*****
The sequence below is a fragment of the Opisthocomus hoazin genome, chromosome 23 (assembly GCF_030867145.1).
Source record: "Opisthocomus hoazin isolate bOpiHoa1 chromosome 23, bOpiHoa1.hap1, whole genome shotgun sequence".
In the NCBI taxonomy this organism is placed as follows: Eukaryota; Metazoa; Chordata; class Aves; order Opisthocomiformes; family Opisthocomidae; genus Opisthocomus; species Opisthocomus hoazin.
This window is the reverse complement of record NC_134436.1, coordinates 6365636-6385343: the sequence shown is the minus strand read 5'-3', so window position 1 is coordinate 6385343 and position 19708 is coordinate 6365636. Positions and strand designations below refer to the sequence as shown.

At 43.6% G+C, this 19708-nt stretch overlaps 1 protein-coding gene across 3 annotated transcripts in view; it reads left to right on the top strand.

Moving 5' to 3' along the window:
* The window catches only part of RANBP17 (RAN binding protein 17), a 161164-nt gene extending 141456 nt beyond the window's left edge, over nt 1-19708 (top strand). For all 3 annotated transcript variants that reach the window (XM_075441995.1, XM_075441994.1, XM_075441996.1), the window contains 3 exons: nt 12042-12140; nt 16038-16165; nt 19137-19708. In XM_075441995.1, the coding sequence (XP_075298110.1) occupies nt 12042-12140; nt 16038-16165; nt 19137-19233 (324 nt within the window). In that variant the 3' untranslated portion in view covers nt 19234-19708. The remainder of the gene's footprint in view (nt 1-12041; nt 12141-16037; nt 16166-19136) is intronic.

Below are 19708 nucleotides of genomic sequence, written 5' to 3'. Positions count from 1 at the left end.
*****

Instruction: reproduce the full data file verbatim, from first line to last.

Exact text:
The sequence below is a fragment of the Opisthocomus hoazin genome, chromosome 23 (assembly GCF_030867145.1).
Source record: "Opisthocomus hoazin isolate bOpiHoa1 chromosome 23, bOpiHoa1.hap1, whole genome shotgun sequence".
In the NCBI taxonomy this organism is placed as follows: Eukaryota; Metazoa; Chordata; class Aves; order Opisthocomiformes; family Opisthocomidae; genus Opisthocomus; species Opisthocomus hoazin.
This window is the reverse complement of record NC_134436.1, coordinates 6365636-6385343: the sequence shown is the minus strand read 5'-3', so window position 1 is coordinate 6385343 and position 19708 is coordinate 6365636. Positions and strand designations below refer to the sequence as shown.

At 43.6% G+C, this 19708-nt stretch overlaps 1 protein-coding gene across 3 annotated transcripts in view; it reads left to right on the top strand.

Moving 5' to 3' along the window:
* The window catches only part of RANBP17 (RAN binding protein 17), a 161164-nt gene extending 141456 nt beyond the window's left edge, over nt 1-19708 (top strand). For all 3 annotated transcript variants that reach the window (XM_075441995.1, XM_075441994.1, XM_075441996.1), the window contains 3 exons: nt 12042-12140; nt 16038-16165; nt 19137-19708. In XM_075441995.1, the coding sequence (XP_075298110.1) occupies nt 12042-12140; nt 16038-16165; nt 19137-19233 (324 nt within the window). In that variant the 3' untranslated portion in view covers nt 19234-19708. The remainder of the gene's footprint in view (nt 1-12041; nt 12141-16037; nt 16166-19136) is intronic.

Below are 19708 nucleotides of genomic sequence, written 5' to 3'. Positions count from 1 at the left end.